Vietnam and the Loss of Innocence

soldiers walking in field

The Vietnam War has long been recognized as a turning point in the United States as a country, in which Americans lost their “innocence” with regards to politics and war, though we usually leave the war to a brief mention at the end of our American history classes and call it a day. But if you look at the war and the particular cultural moment in which it happened through the works of writers such as Robert Stone, the importance of understanding our current culturally and politically frenetic moment through the Vietnam era is pretty clear.

There’s wide recognition that Vietnam changed our attitudes toward war. Unlike Europe, which had its sea change in the brutality of the new technologies of World War I, embodied in Wilfred Owen’s “Dulce et Decorum Est,” the US came into WWI late, and was thus spared the shock of discovering trench warfare and gas. By the time World War II came around, US involvement became a symbol of American potency and the heralding of the country’s entrance as the leader of the new world order, which is now such a crucial part of American national mythology that we continuously ride off that moment today in films like the Captain America franchise and a large number of self-congratulatory superhero movies being pushed out by DC, even when they don’t concern World War II.

Perhaps it’s because of a general shame surrounding our involvement in Vietnam that we don’t focus on it much at all in our high school curriculum, but perhaps also that it represents the start of a fractured world that the Baby Boomer generation still doesn’t know how to make sense of.

Writer and journalist Robert Stone’s works on Vietnam and the 1960s certainly suggest that the particular cultural moment of the 1960s of drugs and economic excess fed into a loss of innocence. In his novel Dog Soldiers, most of Stone’s characters display a profound disillusionment with their surroundings, whether in Vietnam itself via the yellow journalist John Converse, or in his wife, Marge, who is constantly on drugs. Both of them in their own way are avoiding reality; Stone depicts a world in which no one trusts anyone else. The sentiment is familiar now, but, in some respects, shouldn’t be: one of the principal ideas of what it is to be American is that, beyond the Protestant work ethic, Americans are on the whole a trustworthy, honest lot.

In a 1984 article by the legendary New York Times critic, Michiko Kakutani, Stone says that America knew at the time that the war was a mistake, and to manage with that difficulty, passed the blame around:

Everyone was putting everybody else on—kidding themselves and lying to one another. Generals were lying to Washington, and Washington was lying to the press. And for the guys on the line, the nature of the war didn’t afford the satisfaction of taking enemy ground, so to keep morale up, the brass made the body count a measure of success. That really shocked the G.I.’s, and it reinforced that whole nightmare feeling.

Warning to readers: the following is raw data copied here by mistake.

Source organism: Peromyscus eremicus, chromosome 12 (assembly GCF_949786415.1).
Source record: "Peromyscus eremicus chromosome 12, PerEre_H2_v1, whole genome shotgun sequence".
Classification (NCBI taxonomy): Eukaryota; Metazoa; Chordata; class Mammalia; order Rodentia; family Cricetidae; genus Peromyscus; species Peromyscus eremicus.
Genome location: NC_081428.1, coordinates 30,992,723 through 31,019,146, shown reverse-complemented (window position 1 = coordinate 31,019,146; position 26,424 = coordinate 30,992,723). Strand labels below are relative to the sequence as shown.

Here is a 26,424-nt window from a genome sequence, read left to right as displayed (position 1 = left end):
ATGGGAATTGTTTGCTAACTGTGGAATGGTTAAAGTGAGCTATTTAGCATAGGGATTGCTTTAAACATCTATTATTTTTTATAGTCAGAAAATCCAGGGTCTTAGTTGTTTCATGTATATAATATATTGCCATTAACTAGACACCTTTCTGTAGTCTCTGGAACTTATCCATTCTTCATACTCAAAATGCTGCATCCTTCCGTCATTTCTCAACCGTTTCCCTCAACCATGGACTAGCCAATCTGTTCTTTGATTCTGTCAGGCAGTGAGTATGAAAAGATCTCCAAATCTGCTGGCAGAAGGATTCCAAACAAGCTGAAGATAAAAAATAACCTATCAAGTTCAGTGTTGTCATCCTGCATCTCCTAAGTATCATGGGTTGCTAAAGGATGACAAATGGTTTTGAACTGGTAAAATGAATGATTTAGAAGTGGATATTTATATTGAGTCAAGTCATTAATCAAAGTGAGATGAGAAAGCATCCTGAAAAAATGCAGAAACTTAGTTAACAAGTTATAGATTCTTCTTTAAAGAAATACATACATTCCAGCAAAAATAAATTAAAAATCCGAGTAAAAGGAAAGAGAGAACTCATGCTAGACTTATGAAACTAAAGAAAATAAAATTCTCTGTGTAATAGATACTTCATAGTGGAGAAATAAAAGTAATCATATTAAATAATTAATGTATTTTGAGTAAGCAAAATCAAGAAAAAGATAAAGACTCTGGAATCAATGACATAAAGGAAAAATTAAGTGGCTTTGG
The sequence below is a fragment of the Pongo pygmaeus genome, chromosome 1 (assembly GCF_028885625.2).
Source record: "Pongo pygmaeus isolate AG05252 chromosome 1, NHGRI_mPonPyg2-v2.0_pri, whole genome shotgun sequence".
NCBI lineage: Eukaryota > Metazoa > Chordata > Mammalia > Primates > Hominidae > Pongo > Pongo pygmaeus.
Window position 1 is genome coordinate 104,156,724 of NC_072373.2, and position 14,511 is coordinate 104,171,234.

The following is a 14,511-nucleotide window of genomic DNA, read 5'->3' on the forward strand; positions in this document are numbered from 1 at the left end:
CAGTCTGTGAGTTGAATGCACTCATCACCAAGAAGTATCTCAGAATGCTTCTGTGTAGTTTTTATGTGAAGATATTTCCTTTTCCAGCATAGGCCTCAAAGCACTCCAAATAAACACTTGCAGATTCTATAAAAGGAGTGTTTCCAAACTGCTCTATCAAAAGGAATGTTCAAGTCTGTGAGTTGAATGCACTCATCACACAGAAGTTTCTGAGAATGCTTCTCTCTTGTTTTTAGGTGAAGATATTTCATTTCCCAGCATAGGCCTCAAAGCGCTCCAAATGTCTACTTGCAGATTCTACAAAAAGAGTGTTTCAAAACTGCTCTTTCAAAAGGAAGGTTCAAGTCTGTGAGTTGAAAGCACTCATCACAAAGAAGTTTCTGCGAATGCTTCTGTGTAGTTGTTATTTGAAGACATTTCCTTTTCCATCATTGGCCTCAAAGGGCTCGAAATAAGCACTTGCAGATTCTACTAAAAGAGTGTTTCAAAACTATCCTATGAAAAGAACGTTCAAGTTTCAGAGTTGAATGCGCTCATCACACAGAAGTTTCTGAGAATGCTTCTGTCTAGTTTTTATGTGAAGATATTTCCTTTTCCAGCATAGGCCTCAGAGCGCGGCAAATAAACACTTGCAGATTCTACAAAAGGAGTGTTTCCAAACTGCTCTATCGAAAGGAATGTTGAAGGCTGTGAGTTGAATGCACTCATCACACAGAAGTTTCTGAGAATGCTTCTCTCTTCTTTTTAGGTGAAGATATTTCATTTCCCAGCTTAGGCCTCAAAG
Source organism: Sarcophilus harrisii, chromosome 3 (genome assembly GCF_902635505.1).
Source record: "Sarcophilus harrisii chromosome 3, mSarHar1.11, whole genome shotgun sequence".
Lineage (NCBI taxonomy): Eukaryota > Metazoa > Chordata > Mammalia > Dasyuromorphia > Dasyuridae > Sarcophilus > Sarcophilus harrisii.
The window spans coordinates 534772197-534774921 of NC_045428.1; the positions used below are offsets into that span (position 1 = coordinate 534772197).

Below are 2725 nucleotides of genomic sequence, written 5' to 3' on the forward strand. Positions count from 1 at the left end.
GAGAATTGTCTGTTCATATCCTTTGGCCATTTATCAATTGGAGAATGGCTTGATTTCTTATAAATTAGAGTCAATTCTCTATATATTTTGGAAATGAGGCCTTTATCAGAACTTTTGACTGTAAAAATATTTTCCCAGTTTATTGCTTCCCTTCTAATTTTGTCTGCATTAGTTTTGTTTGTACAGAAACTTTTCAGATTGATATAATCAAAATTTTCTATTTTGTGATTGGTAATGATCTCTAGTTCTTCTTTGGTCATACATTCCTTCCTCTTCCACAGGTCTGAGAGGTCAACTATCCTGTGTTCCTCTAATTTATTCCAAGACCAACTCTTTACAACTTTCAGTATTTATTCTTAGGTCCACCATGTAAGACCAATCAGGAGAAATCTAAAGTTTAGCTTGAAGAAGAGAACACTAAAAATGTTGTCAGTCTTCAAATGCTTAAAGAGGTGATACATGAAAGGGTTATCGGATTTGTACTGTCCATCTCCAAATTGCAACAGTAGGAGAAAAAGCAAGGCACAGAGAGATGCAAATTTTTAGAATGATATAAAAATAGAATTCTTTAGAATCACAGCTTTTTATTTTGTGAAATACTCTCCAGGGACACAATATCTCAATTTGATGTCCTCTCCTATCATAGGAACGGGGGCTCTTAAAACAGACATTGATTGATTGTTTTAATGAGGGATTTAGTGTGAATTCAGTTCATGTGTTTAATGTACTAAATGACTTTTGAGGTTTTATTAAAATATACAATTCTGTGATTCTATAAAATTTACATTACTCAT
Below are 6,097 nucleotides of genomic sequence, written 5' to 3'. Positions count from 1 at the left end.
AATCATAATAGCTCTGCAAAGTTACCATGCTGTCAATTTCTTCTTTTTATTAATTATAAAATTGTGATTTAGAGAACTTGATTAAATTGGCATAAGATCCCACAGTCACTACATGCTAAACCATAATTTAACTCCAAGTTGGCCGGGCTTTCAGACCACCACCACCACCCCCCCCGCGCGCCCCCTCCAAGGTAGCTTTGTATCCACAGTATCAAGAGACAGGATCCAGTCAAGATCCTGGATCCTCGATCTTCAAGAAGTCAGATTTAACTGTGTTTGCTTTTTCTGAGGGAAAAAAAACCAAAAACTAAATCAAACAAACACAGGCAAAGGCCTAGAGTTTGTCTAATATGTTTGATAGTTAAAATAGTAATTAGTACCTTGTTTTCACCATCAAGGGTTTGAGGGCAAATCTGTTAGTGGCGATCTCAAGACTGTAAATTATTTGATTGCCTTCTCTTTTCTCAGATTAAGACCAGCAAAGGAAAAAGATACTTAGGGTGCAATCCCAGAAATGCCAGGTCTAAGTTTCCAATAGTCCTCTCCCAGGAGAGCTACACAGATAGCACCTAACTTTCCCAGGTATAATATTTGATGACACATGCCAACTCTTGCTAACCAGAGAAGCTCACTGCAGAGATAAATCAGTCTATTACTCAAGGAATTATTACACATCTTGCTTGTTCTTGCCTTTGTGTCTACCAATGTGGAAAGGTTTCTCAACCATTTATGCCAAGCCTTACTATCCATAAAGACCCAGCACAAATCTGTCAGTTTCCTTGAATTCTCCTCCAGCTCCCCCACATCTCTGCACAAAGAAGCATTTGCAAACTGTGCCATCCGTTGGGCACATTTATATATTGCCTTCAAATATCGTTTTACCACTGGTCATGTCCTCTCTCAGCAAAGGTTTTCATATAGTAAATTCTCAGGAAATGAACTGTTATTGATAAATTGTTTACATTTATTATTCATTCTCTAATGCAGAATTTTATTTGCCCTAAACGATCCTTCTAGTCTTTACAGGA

Indeed in Stone’s memoir about the 1960s, Prime Green, that feeling of “passing the buck” continues. While Stone describes his and his cohort’s mostly drug-enhanced experiences as part of the exploration of the period, one can’t help but think that all the experimentation was an attempt to run away from the circumstances and pass off blame. In running to London in the late 60s, Stone describes the time as “fucking, drug taking, drinking, press agentry, but above all it was not writing—nobody, nothing.” He says it was also a time when much had been given to the American people—so much that they didn’t do anything with it—and, for all the advances we can think of in that time period, like the pioneering moon landing, to think back on that time period today through Stone’s contemporary reflections is to feel that it didn’t amount to much.

We’ve got enough similarities today. Stone notes in Prime Green that the feeling in one’s twenties that “the world I had anticipated as a child, day-dreamed about and planned adventures in, simply disappeared before I could get to it” is a “universal modern experience,” with the certainty that comes from being assured of one’s place in the world (particularly if one belongs to the white male majority). I would argue that that feeling is not a universal modern experience, but one that comes every once in a while during a profound upheaval in the order of the world, and that it may be the hallmark of life to come in repetition.

Millennials, likely the most reviled generation in existence according to news headlines, came of age around the time of the 2008 housing crisis and a technological evolution that shattered the expectations we held of work and life. The prosperity of the early 2000s, as well as our own parents’ unprecedented success in the 60s and 70s, is what set the stage for what millennials (myself included) expected of our lives and what we were expected to materially achieve. The well-researched and written article, “Generation Screwed,” documents this, and presents enough evidence that even a Baby Boomer could understand the source of our own disillusionment and not following the “set paths” to adulthood—full-time job, marriage, house, babies—that their counter-culture eschewed.

While we’ve certainly increased the number of voices writing about Vietnam, we still haven’t learned from that war or that time period. If there is one concrete lesson to be learned from that time, it is to key into our discontent and lack of trust to hold our politicians accountable, and to embody change ourselves. The odds are stacked against us, but we won’t be able to confront our country’s past if we allow ourselves to be numbed to our surroundings.